Under its veteran leader Amir Peretz, Labor united with the smaller, centrist Gesher party in the run-up to September’s vote. After new elections were called, Labor-Gesher then merged with the liberal Meretz party in a bid to build a larger left-wing bloc.
Both parties have said they will not join a Netanyahu-led government.
Israel’s Arab parties, which represent the country’s 20% minority, are running on a single Joint List ticket after the feuding factions mended fences last summer and surged to 13 seats in parliament. This was largely thanks to higher turnout among Arab voters.
The Arab parties have never joined an Israeli government, but Likud has sought to play on Israeli conservative fears they might. Likud leaders have repeatedly claimed Gantz would form a government supported by the Joint List.
The Joint List is politically diverse, ranging from Communists to Islamists, and has sought broader support from Jewish voters with ads in Hebrew, Russian and Yiddish.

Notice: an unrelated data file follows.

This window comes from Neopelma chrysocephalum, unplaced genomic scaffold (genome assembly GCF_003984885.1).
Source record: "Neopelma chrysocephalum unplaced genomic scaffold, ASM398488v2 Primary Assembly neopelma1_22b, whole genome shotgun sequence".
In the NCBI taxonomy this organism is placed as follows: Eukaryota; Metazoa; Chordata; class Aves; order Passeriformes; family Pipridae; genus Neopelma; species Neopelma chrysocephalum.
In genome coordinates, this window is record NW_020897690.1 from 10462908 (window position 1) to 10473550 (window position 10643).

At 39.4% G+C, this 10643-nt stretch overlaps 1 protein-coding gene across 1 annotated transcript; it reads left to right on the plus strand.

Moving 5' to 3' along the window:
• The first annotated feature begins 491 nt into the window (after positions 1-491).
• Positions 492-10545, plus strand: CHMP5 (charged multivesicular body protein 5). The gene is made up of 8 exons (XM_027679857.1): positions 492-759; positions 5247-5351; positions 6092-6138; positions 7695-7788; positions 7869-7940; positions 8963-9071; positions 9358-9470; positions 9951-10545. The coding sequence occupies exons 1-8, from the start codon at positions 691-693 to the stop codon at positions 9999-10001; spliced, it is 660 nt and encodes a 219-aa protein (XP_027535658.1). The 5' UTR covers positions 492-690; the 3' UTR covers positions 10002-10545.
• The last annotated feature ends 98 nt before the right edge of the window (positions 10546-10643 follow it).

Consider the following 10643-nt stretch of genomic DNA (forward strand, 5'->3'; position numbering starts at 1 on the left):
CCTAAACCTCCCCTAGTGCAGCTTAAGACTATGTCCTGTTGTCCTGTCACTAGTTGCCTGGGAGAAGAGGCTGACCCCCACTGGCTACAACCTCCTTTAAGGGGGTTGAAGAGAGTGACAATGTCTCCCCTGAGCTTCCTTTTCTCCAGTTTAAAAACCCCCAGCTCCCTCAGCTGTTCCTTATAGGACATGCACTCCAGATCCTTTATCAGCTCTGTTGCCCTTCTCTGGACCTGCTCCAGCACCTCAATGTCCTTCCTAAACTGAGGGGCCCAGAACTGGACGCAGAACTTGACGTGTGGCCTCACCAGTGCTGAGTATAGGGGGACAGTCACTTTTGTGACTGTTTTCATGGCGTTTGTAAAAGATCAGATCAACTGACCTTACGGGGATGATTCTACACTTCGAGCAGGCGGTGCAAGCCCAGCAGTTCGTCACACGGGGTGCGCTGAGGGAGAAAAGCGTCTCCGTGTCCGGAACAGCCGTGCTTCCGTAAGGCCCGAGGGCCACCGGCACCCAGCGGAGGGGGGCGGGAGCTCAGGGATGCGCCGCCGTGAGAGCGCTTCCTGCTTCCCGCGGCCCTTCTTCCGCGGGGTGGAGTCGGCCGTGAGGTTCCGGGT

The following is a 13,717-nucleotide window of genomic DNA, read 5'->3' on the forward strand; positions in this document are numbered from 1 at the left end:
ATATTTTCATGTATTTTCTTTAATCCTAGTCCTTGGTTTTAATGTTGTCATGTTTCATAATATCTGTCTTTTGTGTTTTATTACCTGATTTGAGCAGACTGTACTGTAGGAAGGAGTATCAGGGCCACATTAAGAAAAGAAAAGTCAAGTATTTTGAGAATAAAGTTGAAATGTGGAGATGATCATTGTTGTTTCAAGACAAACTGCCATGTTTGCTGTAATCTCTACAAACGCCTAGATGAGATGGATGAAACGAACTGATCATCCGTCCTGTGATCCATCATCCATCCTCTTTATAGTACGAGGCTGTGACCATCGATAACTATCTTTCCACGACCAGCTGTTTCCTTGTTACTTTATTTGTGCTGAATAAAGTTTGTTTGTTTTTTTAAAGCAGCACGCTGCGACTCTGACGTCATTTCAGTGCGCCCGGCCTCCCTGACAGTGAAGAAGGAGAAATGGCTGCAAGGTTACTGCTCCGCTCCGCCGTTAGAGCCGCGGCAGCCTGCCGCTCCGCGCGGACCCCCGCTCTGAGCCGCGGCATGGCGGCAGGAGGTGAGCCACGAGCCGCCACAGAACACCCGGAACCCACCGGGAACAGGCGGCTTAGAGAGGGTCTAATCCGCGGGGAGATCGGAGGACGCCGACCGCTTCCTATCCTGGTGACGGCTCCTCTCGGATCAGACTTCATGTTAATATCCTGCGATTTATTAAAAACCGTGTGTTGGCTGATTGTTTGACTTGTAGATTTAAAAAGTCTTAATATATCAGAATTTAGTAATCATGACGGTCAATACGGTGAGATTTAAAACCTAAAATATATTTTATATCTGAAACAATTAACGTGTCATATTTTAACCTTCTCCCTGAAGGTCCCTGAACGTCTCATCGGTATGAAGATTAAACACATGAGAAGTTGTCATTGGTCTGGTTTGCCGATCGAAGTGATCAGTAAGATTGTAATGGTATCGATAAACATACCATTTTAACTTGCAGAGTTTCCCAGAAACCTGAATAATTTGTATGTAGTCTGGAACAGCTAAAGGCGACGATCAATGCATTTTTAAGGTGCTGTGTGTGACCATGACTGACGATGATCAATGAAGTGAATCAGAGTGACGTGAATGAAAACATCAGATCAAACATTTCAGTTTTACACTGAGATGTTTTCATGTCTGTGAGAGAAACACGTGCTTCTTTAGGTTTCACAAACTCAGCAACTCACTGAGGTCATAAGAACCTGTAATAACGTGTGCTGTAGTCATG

A substantial Arab turnout could hurt Netanyahu’s hopes for another term.
Netanyahu’s nemesis, Avigdor Lieberman, holds considerable power after his Yisrael Beitenu thwarted the formation of a Likud-led government in April and blocked either contender from building a coalition in September. For the third time in a year, he is the kingmaker.
Polls forecast that the secular ultranationalist party, largely supported by Lieberman’s fellow immigrants from the former Soviet Union, is likely to hold onto enough seats to tip the balance.
If he compromises on his campaign promise to bring secular reforms to Israel, he could join a coalition with Netanyahu and the ultra-Orthodox. If he compromises on his opposition to a government supported by Arab parties, he could make a center-left government headed by Gantz.
If polls are accurate, it could be difficult for Netanyahu or Gantz to secure a parliamentary majority without Lieberman’s support.